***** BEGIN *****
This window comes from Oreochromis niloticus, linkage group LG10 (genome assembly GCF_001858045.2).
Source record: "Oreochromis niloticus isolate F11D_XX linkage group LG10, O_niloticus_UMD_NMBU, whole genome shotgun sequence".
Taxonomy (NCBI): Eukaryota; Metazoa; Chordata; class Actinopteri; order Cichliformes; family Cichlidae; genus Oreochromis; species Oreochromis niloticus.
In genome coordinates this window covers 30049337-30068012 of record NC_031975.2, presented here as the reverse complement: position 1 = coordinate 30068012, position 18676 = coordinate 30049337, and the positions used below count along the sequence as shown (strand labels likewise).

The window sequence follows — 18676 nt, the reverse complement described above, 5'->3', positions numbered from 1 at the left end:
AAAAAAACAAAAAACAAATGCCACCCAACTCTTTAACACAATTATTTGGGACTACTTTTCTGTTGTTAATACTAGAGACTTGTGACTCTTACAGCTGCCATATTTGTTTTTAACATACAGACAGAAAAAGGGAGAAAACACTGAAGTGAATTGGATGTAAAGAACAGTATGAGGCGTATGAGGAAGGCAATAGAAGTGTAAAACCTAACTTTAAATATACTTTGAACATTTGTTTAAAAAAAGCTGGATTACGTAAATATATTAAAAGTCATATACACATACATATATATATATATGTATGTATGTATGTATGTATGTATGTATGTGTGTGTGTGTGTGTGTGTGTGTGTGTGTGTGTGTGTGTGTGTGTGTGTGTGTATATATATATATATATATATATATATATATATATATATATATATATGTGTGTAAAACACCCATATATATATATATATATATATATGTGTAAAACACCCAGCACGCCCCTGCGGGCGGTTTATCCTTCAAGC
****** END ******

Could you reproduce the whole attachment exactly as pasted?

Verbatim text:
This window comes from Oreochromis niloticus, linkage group LG10 (genome assembly GCF_001858045.2).
Source record: "Oreochromis niloticus isolate F11D_XX linkage group LG10, O_niloticus_UMD_NMBU, whole genome shotgun sequence".
Taxonomy (NCBI): Eukaryota; Metazoa; Chordata; class Actinopteri; order Cichliformes; family Cichlidae; genus Oreochromis; species Oreochromis niloticus.
In genome coordinates this window covers 30049337-30068012 of record NC_031975.2, presented here as the reverse complement: position 1 = coordinate 30068012, position 18676 = coordinate 30049337, and the positions used below count along the sequence as shown (strand labels likewise).

The window sequence follows — 18676 nt, the reverse complement described above, 5'->3', positions numbered from 1 at the left end:
AAAAAAACAAAAAACAAATGCCACCCAACTCTTTAACACAATTATTTGGGACTACTTTTCTGTTGTTAATACTAGAGACTTGTGACTCTTACAGCTGCCATATTTGTTTTTAACATACAGACAGAAAAAGGGAGAAAACACTGAAGTGAATTGGATGTAAAGAACAGTATGAGGCGTATGAGGAAGGCAATAGAAGTGTAAAACCTAACTTTAAATATACTTTGAACATTTGTTTAAAAAAAGCTGGATTACGTAAATATATTAAAAGTCATATACACATACATATATATATATATGTATGTATGTATGTATGTATGTATGTATGTGTGTGTGTGTGTGTGTGTGTGTGTGTGTGTGTGTGTGTGTGTGTGTGTGTGTATATATATATATATATATATATATATATATATATATATATATATATGTGTGTAAAACACCCATATATATATATATATATATATATGTGTAAAACACCCAGCACGCCCCTGCGGGCGGTTTATCCTTCAAGC